by: Cheryl Tulkoff, CRE, DfR Solutions
While it ran, I absolutely loved reading Lucy Kellaway’s fictional Martin Lukes column in the Financial Times. “Creovation,” a combination of creativity and innovation, was one of many great buzzwords Lukes invented that unwittingly mocked management practices in industry. Even though it’s been years since the column ran, that word has stuck with me.
When people think of innovation, they frequently think of the “big idea” or product while overlooking the fact that innovation is really a process. They think of innovation solely in the creative sense rather than considering the importance or even existence of an innovation methodology. Countless examples exist of good products that never succeeded in the marketplace or failed to live up to expectations while lesser ones thrived. Many of these failures could have been eliminated through use of a creovation process.
A true innovation has two core elements. The innovation itself must be both something that is different and something that adds value. It is not enough simply to be new. The goal of the innovation process is to create value and minimize failure by truly understanding the customer and markets and by not creating a solution in search of a problem. So how does this tie into Design for Excellence (DFX)?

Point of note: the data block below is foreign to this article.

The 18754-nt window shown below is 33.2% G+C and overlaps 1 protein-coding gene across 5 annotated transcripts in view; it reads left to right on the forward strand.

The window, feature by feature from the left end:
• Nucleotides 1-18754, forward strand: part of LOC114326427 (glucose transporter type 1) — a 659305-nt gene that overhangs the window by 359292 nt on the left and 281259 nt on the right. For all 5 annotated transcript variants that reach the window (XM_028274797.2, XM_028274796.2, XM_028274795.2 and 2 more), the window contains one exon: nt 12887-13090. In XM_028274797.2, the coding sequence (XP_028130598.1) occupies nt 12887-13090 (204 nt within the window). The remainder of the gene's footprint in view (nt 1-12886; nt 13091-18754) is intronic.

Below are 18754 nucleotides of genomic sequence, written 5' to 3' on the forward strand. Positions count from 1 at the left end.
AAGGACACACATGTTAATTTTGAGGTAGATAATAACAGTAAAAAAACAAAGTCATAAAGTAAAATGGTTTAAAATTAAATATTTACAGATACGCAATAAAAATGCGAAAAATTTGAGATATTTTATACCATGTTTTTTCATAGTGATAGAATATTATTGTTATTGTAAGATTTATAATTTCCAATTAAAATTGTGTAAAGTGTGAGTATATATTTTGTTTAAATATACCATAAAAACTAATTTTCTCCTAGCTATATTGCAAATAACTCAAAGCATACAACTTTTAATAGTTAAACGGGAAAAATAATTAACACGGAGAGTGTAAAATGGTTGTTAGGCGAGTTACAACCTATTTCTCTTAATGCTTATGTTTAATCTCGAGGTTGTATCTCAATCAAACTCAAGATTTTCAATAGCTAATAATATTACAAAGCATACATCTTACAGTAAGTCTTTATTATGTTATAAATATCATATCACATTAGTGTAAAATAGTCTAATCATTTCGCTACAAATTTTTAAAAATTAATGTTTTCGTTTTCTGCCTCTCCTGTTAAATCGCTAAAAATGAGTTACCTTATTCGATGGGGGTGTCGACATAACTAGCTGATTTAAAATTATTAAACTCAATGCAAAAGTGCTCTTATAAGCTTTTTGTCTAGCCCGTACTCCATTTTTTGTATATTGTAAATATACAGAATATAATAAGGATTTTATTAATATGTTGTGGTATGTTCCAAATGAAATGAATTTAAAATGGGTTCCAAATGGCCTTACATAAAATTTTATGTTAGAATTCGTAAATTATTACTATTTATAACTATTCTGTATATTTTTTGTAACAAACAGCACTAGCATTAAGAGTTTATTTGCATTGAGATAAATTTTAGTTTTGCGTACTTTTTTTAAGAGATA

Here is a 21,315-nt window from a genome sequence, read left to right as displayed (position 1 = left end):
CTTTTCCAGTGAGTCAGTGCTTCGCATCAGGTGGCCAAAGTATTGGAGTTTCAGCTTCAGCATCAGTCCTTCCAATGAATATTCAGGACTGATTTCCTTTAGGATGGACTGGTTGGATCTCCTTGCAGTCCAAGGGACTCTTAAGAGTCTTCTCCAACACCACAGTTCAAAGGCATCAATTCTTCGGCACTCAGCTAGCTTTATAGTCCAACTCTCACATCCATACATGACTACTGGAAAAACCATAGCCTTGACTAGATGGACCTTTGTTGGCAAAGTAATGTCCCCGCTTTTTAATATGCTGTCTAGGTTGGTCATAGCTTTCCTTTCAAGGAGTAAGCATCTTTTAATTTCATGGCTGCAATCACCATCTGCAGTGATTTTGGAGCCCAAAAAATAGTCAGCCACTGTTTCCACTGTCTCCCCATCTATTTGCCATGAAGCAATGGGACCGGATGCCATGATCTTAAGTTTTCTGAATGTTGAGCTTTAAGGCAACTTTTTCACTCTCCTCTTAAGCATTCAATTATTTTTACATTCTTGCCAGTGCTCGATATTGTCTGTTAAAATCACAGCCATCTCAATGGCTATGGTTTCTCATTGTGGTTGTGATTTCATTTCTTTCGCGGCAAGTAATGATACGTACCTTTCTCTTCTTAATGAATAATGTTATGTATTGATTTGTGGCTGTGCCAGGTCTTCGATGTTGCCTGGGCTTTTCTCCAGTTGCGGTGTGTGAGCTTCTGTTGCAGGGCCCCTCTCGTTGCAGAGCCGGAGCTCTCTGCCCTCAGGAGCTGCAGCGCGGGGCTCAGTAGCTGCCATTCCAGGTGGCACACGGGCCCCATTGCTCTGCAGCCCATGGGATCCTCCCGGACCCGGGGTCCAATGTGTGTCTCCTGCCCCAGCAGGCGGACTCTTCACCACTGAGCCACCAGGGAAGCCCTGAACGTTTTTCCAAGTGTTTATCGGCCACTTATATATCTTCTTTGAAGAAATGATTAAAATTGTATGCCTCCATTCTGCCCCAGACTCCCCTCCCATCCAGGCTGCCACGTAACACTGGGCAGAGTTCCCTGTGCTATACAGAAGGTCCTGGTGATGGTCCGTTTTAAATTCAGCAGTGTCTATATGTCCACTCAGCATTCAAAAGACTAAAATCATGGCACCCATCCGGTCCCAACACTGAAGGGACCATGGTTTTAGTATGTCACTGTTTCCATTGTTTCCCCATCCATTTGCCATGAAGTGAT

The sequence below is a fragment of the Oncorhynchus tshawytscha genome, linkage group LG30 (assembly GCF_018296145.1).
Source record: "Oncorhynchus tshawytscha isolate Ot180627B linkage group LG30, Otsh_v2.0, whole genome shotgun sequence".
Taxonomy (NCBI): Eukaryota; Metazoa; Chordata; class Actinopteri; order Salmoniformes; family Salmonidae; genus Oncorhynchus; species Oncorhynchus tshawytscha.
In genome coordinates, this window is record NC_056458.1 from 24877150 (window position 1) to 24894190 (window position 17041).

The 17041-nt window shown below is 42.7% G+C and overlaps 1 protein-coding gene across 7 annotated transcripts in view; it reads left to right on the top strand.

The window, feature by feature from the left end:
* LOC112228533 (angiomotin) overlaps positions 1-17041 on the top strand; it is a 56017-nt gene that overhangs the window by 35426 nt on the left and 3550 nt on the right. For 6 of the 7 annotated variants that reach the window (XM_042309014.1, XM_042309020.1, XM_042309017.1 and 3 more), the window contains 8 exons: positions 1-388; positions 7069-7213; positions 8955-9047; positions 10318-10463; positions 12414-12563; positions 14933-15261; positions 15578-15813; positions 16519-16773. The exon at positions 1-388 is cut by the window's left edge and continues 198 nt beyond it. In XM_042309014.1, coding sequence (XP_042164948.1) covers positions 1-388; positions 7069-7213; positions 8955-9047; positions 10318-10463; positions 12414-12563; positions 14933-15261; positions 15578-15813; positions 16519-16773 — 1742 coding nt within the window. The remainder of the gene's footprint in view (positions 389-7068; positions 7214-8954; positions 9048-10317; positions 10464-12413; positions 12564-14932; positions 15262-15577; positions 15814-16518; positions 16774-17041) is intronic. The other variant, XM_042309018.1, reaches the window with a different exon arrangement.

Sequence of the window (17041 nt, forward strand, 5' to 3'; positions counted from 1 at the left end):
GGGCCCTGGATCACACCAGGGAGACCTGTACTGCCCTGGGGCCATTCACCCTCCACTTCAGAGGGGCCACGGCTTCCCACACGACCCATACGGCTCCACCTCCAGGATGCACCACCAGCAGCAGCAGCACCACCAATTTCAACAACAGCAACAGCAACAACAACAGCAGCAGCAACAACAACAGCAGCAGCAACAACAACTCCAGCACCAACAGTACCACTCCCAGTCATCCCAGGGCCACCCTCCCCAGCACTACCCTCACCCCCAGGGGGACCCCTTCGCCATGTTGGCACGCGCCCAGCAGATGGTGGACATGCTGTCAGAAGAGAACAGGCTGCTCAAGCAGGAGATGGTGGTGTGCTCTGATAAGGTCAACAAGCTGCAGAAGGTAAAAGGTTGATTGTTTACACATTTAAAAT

Good design is first and foremost a creative process. How an idea gets translated into an actual solution for a customer is a true engineering challenge. The electronics industry is fortunate to have resources like IPC that provides guidelines that enable meeting the functional challenge while also meeting cost and production challenges. Remember, it’s not enough to be newer or better if the product isn’t affordable or reliable. Combining the creation and innovation (creovation again!) processes is critical for commercial success.
DFX considers all aspects of design relevant to the total product lifecycle. Since so many critical decisions are made early in the design phase, DFX can also be described as the process of assessing these issues beyond the base functionality before physical prototypes are even made. Base functionality is simply meeting the customer expectations for function, cost and size. The other lifecycle issues include manufacturability, reliability, testability, sourcing and environment. These are the issues that keep products thriving for the long term and they lend themselves well to innovation process.
The IPC 1-14 DFX Standards Subcommittee has made great progress in developing a new DFX standard to successfully guide companies from design to market. Accompanying that effort is an educational outreach program that’s going worldwide. Please join me as I provide information of DFR, DFM and DFX in IPC/EIPC June Summer Workshop Roadshow!
For more information, visit http://www.ipc.org/ipc-eipc-workshop.